The University of Maryland's distance-learning college has been paying a headhunter in Taiwan to sign up doctoral students there under a commission-based contract that critics say is troubling.
Officials of the University of Maryland, University College point to their new branch campus in Taipei as evidence that their 90,000- student operation -- recognized as a global leader in online degrees -- is showing entrepreneurial nimbleness at a time of intense competition.
But some higher education experts say UMUC's use of a commission-payment arrangement in Taipei raises ethical questions and might undermine students' interests with a profit motive.
"This is not happy news from my perspective, because UMUC is a fine institution, but this may be pushing the envelope," said Barmak Nassirian, associate executive director of the American Association of Collegiate Registrars and Admissions Officers, which develops ethics guidelines for admissions practices.
"We happen to believe that admissions ... has to be completely divorced from incentive compensation, particularly in the form of outright commission," Nassirian said.
The federal Higher Education Act generally prohibits campuses from paying recruiters based on their success in getting students to sign up for a degree program. But the law does not apply to foreign students attending offshore campuses of U.S. universities, a fast-growing segment of the higher-education market.
UMUC President Susan C. Aldridge, who worked with the same overseas recruiting firm at her previous campus, Troy University in Alabama, defended the payment arrangement as commonplace and above reproach.
"There's nothing unique that UMUC is doing in this area," Aldridge said.
University System of Maryland Chancellor William E. Kirwan praised UMUC's relationship with the recruiter as "good business sense."
"This is a reputable company used by a number of universities around the world," he said.
Stephen B.W. Sim, the president of ST International Co. Ltd., the recruiting firm, did not return repeated telephone calls seeking comment.
UMUC's foray into "offshoring" -- the exporting of U.S. degrees to foreign nationals in their native countries -- offers a case study of the lightly regulated trend's promises and potential risks.
Under the university's contract with STI, the Taiwanese firm advertises the doctoral program, pre-screens applicants and guides them through the application process. Admission decisions are made in Maryland, though about 80 percent of applications referred by STI have been accepted, officials said.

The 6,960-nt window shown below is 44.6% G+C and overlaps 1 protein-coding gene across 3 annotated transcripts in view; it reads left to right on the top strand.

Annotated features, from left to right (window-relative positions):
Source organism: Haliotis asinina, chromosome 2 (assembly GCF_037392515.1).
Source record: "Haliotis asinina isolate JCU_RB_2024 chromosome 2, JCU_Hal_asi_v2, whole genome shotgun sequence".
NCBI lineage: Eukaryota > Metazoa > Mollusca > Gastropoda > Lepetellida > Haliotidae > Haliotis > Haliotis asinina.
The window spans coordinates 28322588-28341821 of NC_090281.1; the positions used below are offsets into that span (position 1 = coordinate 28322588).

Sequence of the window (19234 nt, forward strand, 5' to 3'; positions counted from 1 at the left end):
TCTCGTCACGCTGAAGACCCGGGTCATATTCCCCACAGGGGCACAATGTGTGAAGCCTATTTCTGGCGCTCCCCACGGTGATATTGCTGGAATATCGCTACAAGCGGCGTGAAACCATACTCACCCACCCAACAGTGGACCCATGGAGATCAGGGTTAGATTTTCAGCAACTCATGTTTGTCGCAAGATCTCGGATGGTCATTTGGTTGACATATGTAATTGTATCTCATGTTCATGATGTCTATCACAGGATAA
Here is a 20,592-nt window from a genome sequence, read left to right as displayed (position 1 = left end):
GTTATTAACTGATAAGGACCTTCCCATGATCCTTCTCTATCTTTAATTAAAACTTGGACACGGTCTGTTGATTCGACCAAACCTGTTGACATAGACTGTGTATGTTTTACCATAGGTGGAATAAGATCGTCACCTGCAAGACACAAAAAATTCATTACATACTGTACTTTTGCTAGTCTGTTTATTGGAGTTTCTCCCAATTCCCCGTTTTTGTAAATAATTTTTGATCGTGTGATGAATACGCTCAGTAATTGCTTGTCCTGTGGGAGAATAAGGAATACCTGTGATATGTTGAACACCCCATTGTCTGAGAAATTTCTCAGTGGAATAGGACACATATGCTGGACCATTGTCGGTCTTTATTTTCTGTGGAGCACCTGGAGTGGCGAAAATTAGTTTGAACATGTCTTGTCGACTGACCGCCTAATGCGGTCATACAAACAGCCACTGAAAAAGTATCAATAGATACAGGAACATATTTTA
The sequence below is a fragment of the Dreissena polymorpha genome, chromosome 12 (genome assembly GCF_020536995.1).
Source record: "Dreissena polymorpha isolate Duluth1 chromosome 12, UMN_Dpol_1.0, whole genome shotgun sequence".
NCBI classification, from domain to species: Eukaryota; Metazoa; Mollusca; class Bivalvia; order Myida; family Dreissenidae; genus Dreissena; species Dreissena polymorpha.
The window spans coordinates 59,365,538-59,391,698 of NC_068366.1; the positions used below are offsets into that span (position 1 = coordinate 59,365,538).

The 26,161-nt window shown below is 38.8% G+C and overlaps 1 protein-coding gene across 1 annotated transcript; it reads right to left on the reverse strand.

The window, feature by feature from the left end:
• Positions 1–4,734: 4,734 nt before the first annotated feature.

STI receives as much as 25 percent of each Doctor of Management student's tuition -- about $43,000 over three years of part-time study -- provided the recruiter delivers to UMUC a minimum number of students.
In exchange, STI provides administrative services to the students, who do most of their coursework online. At the start of each course session, a UMUC faculty member flies to Taipei to lead a week of classes with the students at an STI facility in downtown Taipei.
"We are confident that STI is handling its recruitment assignment in Taiwan with the utmost professionalism," said university spokesman James Hambright.
Many faculty members at UMUC who have taught the Taipei students agree with that assessment, but the method used to recruit those students would "not be appropriate" in this country, according to David Hawkins, public policy director of the National Association for College Admission Counseling.
David Bergeron, a senior official in the U.S. education department, said, "It seems to us that kind of incentive system would encourage someone to take steps that really aren't in the best interests of students." Bergeron emphasized that he was talking about incentive compensation generally, and not specifically about the UMUC program.
In addition to taking a sizable chunk of each Taiwan-based student's tuition, STI requires them to pay their entire anticipated costs upfront, a practice Nassirian called "highly unconventional."
"I don't think you could with a straight face, here in America, ask students to cough up the entirety of their projected tuition upfront and not think there's something odd going on," Nassirian said.
Interim UMUC Provost Lawrence E. Leak said that when he learned this year about the upfront collection, he believed it exposed the university to "unacceptable liabilities."
"If STI folded or went away, I was worried ... [about the] risk to the university and our obligations to the students," he said. "We have no assurances from STI in terms of our financial exposure, and that's of concern to me."